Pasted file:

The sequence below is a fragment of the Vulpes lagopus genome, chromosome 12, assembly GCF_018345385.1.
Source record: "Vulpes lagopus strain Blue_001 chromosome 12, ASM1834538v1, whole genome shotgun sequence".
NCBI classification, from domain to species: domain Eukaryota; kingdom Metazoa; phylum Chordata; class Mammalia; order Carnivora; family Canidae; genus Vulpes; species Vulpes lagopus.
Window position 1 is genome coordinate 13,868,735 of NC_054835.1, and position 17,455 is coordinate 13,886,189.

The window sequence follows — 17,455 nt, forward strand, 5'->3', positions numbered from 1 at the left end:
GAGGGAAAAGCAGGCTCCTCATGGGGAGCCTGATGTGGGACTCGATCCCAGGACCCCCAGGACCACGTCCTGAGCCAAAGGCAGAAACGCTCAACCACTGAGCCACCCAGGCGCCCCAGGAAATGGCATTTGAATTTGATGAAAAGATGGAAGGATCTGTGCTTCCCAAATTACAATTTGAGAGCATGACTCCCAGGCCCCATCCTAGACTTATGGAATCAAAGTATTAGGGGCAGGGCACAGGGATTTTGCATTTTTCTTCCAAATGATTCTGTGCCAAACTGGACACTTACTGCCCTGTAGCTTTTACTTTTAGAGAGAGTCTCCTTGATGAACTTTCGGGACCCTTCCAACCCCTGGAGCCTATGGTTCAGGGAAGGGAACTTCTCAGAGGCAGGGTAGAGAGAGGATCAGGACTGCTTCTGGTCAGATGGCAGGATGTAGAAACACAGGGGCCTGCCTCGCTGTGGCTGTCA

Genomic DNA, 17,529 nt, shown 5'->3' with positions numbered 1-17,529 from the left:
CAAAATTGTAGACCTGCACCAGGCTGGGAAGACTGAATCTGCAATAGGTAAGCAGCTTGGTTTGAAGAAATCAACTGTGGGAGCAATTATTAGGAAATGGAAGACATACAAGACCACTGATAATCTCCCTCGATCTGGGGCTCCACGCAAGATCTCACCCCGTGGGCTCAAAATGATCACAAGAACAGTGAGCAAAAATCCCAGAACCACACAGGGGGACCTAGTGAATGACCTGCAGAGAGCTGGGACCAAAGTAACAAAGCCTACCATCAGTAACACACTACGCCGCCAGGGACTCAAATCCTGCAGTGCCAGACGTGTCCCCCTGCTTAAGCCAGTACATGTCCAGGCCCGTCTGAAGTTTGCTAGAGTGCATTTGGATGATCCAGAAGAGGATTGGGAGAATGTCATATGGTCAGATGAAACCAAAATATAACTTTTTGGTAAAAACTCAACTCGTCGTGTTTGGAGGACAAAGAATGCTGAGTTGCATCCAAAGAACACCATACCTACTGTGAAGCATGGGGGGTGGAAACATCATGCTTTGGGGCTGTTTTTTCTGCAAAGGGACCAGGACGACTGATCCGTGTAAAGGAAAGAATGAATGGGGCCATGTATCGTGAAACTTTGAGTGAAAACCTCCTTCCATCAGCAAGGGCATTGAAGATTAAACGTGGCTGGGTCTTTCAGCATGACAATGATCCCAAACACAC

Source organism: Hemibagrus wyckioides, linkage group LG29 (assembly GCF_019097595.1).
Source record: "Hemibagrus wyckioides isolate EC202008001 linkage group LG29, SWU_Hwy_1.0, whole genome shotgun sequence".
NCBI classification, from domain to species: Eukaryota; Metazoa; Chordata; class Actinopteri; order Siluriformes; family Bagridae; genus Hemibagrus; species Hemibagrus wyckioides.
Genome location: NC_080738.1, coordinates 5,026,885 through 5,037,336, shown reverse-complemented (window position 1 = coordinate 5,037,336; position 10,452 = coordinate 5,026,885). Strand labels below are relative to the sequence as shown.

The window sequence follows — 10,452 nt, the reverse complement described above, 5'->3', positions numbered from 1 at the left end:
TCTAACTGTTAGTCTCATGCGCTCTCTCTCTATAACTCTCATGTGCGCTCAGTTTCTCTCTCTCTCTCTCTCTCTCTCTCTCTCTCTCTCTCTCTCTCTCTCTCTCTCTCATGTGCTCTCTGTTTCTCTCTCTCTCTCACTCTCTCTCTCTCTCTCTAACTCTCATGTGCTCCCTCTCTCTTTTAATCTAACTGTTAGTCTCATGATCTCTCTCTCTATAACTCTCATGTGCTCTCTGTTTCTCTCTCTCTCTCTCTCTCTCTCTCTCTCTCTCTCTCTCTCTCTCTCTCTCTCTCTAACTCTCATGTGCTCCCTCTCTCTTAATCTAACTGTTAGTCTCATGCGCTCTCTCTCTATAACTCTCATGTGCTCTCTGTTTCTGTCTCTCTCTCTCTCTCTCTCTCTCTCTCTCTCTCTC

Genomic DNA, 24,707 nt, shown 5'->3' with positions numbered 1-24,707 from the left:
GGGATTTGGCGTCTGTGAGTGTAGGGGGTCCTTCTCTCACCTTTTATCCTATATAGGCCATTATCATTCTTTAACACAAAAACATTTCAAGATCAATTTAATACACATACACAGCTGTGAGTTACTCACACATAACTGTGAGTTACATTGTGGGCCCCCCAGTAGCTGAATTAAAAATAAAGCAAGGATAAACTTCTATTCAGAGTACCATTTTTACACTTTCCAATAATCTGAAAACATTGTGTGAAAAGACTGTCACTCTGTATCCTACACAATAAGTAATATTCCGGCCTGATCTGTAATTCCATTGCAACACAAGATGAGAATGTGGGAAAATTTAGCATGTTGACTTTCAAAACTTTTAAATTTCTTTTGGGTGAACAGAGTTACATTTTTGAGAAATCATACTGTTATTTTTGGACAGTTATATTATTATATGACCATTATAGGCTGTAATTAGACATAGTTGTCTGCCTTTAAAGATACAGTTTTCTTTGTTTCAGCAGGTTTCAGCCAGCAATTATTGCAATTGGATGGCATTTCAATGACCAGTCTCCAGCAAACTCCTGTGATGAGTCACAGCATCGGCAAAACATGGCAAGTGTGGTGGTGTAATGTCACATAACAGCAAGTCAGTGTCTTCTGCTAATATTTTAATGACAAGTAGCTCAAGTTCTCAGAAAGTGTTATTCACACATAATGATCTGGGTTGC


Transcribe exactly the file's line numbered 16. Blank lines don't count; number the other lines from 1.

GGGATTTGGCGTCTGTGAGTGTAGGGGGTCCTTCTCTCACCTTTTATCCTATATAGGCCATTATCATTCTTTAACACAAAAACATTTCAAGATCAATTTAATACACATACACAGCTGTGAGTTACTCACACATAACTGTGAGTTACATTGTGGGCCCCCCAGTAGCTGAATTAAAAATAAAGCAAGGATAAACTTCTATTCAGAGTACCATTTTTACACTTTCCAATAATCTGAAAACATTGTGTGAAAAGACTGTCACTCTGTATCCTACACAATAAGTAATATTCCGGCCTGATCTGTAATTCCATTGCAACACAAGATGAGAATGTGGGAAAATTTAGCATGTTGACTTTCAAAACTTTTAAATTTCTTTTGGGTGAACAGAGTTACATTTTTGAGAAATCATACTGTTATTTTTGGACAGTTATATTATTATATGACCATTATAGGCTGTAATTAGACATAGTTGTCTGCCTTTAAAGATACAGTTTTCTTTGTTTCAGCAGGTTTCAGCCAGCAATTATTGCAATTGGATGGCATTTCAATGACCAGTCTCCAGCAAACTCCTGTGATGAGTCACAGCATCGGCAAAACATGGCAAGTGTGGTGGTGTAATGTCACATAACAGCAAGTCAGTGTCTTCTGCTAATATTTTAATGACAAGTAGCTCAAGTTCTCAGAAAGTGTTATTCACACATAATGATCTGGGTTGC